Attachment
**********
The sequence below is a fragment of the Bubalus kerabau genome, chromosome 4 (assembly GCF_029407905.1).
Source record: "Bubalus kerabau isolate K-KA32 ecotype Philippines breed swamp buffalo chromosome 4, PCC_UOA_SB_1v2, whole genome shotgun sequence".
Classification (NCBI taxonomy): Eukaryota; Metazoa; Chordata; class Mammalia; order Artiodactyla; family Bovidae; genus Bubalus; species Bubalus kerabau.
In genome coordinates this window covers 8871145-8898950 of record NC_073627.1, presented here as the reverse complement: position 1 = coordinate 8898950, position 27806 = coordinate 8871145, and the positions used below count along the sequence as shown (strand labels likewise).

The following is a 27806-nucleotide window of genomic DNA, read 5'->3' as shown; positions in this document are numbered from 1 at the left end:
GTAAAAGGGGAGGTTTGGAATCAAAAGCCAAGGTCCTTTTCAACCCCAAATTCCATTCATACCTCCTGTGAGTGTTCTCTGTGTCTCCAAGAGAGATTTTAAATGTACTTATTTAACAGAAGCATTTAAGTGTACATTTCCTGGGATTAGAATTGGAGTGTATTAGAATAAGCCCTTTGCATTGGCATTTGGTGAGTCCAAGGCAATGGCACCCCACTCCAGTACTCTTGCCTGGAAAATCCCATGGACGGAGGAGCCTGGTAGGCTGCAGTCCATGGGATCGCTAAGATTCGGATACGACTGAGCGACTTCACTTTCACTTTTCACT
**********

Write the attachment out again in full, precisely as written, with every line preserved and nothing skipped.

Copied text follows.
The sequence below is a fragment of the Bubalus kerabau genome, chromosome 4 (assembly GCF_029407905.1).
Source record: "Bubalus kerabau isolate K-KA32 ecotype Philippines breed swamp buffalo chromosome 4, PCC_UOA_SB_1v2, whole genome shotgun sequence".
Classification (NCBI taxonomy): Eukaryota; Metazoa; Chordata; class Mammalia; order Artiodactyla; family Bovidae; genus Bubalus; species Bubalus kerabau.
In genome coordinates this window covers 8871145-8898950 of record NC_073627.1, presented here as the reverse complement: position 1 = coordinate 8898950, position 27806 = coordinate 8871145, and the positions used below count along the sequence as shown (strand labels likewise).

The following is a 27806-nucleotide window of genomic DNA, read 5'->3' as shown; positions in this document are numbered from 1 at the left end:
GTAAAAGGGGAGGTTTGGAATCAAAAGCCAAGGTCCTTTTCAACCCCAAATTCCATTCATACCTCCTGTGAGTGTTCTCTGTGTCTCCAAGAGAGATTTTAAATGTACTTATTTAACAGAAGCATTTAAGTGTACATTTCCTGGGATTAGAATTGGAGTGTATTAGAATAAGCCCTTTGCATTGGCATTTGGTGAGTCCAAGGCAATGGCACCCCACTCCAGTACTCTTGCCTGGAAAATCCCATGGACGGAGGAGCCTGGTAGGCTGCAGTCCATGGGATCGCTAAGATTCGGATACGACTGAGCGACTTCACTTTCACTTTTCACT